Sponsored post from our ministry partners at ECFA.
Accountability—it’s a word that engenders strong feelings. The obligation or willingness to accept the responsibility embodied in accountability is embraced by many, misunderstood by some and feared by a few.
But how do we know whether people accept responsibility or, in other words, truly submit to accountability? Are we accountable to ourselves (self-accountability), or accountable to someone else in a verifiable way? Verifiable accountability and self-accountability differ greatly.
When someone says they are accountable to themselves, it reminds me of New Year’s resolutions that are often broken within hours of the start of the new year. The landscape of Christ-centered ministries is littered with examples of ministries that were accountable to themselves and now no longer operate, or exist at only a fraction of what they were at one time.
Contrast self-accountability with verifiable accountability. The latter isn’t just a sound concept; it is a theme that runs through the Scriptures. This is why my colleague Dr. Gary Hoag says, “God cares more about accountability than we do.”
As an example of Jesus’ keen interest in this topic, he tells the story about investing funds in Matthew 25:14–30. The crux of the parable is verifiable accountability.
Jesus set the verifiable accountability example when he sent out the disciples two-by-two (Mark 6), the 72 (Luke 10), and others together who were involved in the early church mission (Acts).
In 1 Corinthians 4:2, we read these words: “Now it is required that those who have been given a trust must prove faithful.” Proving faithful requires verifiable accountability!
As ministry grew exponentially, we see continued attentiveness to verifiable accountability in the Apostle Paul’s letters. For example, Paul instructed those he mentored to follow in his steps. He urged leaders to exhibit character that was “above reproach” and “blameless” (1 Tim. 3:1–13; Titus 1:6–11).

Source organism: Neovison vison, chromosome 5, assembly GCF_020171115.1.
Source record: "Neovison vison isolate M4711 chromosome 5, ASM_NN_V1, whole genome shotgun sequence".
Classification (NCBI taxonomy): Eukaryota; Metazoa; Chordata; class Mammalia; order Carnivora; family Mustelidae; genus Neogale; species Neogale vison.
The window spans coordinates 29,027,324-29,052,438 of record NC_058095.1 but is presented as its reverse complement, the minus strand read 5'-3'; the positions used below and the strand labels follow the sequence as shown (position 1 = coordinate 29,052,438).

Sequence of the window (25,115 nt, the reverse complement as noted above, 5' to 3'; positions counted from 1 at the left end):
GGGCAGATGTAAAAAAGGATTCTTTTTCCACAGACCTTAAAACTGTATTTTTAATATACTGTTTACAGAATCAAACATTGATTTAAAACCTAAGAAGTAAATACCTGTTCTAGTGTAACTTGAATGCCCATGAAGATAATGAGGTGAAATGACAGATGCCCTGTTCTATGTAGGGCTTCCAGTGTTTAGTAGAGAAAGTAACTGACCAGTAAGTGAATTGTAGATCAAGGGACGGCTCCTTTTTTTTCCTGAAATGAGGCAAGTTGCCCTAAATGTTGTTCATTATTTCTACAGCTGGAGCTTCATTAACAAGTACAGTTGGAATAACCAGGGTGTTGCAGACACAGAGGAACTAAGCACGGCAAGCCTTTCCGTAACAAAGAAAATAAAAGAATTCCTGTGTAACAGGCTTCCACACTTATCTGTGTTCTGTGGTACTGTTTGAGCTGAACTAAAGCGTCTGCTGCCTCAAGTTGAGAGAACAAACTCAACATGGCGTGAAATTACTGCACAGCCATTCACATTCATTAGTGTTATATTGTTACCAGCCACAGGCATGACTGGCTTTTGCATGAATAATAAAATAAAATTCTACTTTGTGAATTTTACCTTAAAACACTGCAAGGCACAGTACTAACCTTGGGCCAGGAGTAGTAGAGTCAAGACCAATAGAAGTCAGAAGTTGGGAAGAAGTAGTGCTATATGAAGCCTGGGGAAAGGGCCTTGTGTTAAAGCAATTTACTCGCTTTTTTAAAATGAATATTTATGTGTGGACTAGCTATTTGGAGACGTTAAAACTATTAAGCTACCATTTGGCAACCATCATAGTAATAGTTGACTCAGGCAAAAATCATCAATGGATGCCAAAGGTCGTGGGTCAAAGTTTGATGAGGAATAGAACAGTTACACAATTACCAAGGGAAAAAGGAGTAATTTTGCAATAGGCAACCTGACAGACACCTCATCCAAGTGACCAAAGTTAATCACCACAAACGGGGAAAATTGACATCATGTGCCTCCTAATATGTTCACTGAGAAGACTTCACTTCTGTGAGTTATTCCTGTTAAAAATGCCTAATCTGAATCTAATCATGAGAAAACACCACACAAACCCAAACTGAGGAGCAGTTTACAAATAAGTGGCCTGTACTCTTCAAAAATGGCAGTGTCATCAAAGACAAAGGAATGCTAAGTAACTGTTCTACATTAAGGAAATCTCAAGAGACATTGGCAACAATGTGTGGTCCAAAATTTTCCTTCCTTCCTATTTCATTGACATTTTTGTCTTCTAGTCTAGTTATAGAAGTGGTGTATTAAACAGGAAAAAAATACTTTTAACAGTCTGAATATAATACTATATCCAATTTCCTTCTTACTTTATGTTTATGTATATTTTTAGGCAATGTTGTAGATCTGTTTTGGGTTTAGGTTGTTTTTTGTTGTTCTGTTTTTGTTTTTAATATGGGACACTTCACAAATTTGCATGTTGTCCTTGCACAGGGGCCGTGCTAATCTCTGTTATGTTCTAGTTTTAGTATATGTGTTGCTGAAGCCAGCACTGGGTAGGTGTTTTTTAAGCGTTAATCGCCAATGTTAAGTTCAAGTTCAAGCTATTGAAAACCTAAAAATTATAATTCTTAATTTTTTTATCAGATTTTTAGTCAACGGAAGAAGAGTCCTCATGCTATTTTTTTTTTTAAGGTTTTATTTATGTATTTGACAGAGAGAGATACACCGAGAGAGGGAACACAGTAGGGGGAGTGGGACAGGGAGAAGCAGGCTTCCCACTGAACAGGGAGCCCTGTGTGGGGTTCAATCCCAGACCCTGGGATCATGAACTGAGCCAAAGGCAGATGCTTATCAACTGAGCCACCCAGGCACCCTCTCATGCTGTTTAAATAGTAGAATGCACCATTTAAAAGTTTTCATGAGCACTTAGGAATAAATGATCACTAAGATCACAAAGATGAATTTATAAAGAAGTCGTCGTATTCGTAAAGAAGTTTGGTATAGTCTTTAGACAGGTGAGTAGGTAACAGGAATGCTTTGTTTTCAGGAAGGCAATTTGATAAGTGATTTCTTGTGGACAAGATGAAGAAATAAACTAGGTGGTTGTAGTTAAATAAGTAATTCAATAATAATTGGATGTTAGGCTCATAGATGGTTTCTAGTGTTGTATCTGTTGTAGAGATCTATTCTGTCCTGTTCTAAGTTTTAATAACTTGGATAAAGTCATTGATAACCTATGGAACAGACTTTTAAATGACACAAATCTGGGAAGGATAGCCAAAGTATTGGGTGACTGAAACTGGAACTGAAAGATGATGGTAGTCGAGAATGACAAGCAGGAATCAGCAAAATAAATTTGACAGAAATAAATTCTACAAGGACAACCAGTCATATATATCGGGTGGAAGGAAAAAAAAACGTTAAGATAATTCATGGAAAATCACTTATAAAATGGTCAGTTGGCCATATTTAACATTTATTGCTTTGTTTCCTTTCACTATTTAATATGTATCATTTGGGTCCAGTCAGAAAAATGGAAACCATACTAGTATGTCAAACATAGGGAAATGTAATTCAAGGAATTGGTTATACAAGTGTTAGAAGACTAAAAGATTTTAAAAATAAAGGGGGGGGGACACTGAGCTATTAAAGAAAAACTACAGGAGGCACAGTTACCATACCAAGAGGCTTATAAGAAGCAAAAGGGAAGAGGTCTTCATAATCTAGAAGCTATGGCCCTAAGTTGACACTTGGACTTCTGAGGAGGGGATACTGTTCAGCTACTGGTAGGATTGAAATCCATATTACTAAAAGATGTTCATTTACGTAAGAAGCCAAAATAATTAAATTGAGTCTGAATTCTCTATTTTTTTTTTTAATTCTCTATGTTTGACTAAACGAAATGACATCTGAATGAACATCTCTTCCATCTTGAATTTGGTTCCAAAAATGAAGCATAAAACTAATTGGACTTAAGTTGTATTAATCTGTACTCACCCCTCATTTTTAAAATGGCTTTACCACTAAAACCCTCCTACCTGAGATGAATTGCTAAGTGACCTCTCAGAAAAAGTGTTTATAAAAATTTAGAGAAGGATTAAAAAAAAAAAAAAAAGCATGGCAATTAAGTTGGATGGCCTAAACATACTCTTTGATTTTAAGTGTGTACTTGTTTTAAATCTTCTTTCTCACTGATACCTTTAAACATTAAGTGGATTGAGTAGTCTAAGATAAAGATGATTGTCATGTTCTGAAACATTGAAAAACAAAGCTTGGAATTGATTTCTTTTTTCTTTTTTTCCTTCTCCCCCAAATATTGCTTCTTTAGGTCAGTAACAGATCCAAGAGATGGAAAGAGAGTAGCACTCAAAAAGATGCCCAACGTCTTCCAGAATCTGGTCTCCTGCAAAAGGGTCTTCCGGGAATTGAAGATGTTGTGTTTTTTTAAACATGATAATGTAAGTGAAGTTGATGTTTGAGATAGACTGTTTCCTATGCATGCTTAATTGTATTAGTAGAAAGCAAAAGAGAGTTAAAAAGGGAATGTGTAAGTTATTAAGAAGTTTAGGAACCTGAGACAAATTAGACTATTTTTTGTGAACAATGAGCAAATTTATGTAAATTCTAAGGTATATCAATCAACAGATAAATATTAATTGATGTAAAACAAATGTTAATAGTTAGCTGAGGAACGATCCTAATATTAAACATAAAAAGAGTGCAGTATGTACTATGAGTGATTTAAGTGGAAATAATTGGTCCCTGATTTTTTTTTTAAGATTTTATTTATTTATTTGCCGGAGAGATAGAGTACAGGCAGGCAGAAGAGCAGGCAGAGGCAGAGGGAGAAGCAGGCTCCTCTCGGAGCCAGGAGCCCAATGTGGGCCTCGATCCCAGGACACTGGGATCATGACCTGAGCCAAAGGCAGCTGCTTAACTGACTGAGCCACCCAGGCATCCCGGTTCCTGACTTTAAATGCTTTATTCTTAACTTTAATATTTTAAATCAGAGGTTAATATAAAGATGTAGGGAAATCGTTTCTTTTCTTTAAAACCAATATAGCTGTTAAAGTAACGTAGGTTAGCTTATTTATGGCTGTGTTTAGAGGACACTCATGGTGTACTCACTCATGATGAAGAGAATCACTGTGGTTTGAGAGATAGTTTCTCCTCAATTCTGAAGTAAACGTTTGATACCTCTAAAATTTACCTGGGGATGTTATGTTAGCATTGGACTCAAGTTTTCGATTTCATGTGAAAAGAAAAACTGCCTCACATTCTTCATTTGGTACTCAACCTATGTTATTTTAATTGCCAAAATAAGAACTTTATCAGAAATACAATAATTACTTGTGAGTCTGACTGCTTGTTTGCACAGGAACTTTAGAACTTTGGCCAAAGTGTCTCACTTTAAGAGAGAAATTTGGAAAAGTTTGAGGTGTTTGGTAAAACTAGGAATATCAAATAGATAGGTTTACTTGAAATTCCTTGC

When Christ-centered ministries do not demonstrate verifiable accountability, they risk doing what is right in their own eyes, as the Israelites did (Judges 17:6).
In his early years, David, king of Israel, sought the counsel of wise and godly men. When his authority grew, he began to operate as the supreme ruler of Israel instead of God’s servant and then troubles mounted when he went down the road of self-accountability (2 Sam. 11).
Because people form impressions of ministry by looking at outward appearances, the pattern for accountability of Christ-centered ministries and its leaders lies in biblical accountability—in the spirit of truth and love, holding each other to high standards in our individual journeys of faith and ministry service.
“Strong patterns of verifiable accountability keep the ‘wolves’ at bay,” says ECFA board member Michael Batts. He continues, “Sadly, there is an element of society that revels when bad things happen in churches and ministries. This element of society looks for ‘cracks in the armor’ of churches and ministries to try to ruin their reputation. Maintaining appropriate accountability greatly reduces the risk of such damage. Furthermore, when a high-profile financial scandal occurs in the church and ministry realm, it increases scrutiny by government regulators and increases the likelihood of additional burdensome legislation or regulation.”
When one thinks of verifiable accountability, it is natural to focus on finance-related issues. But verifiable accountability starts with a ministry’s governance—carried out by the ministry’s top leader and its governing board.
How do pregnancy resource centers measure up in 2016 on the verifiable accountability index? Many are doing excellently in this arena—but in the words of Paul, we must “do so more and more….” (1 Thess. 4:10) There will always be outliers, but we must do our part to reduce the number in that category and demonstrate that we endeavor to prepare stewards and the ministries they serve to give an account to God.
Trusted ministries welcome verifiable accountability. It is what Jesus taught the disciples, and it remains the model for fruitful ministry today. God is more interested in accountability than we are because he knows our hearts.
Verifiable accountability starts and ends with a heart of accountability towards God!
Dan Busby is the president of ECFA, an organization that accredits Christ-centered ministries in the areas of governance, financial management and stewardship/fundraising. ECFA’s seal enhances trust of givers. ECFA accredits nearly 2,100 nonprofits and churches. These organizations have annual revenue in excess of $25 billion. Nonprofit Times named Busby as one of the 50 Most Powerful Nonprofit Leaders from 2010 to 2015. (ecfa.org)
This blog was taken from an article that first appeared in the Spring 2016 edition of Christian Leadership Alliance’s Outcomes magazine.
DISCLOSURE: This post has been sponsored by the Evangelical Council for Financial Accountability. The opinions expressed herein are those of ECFA and are not necessarily indicative of the opinions or positions of Care Net. Compensation may have been provided to Care Net in conjunction with the appearance of this post and / or Care Net may benefit financially if you purchase products or services advertised in this post.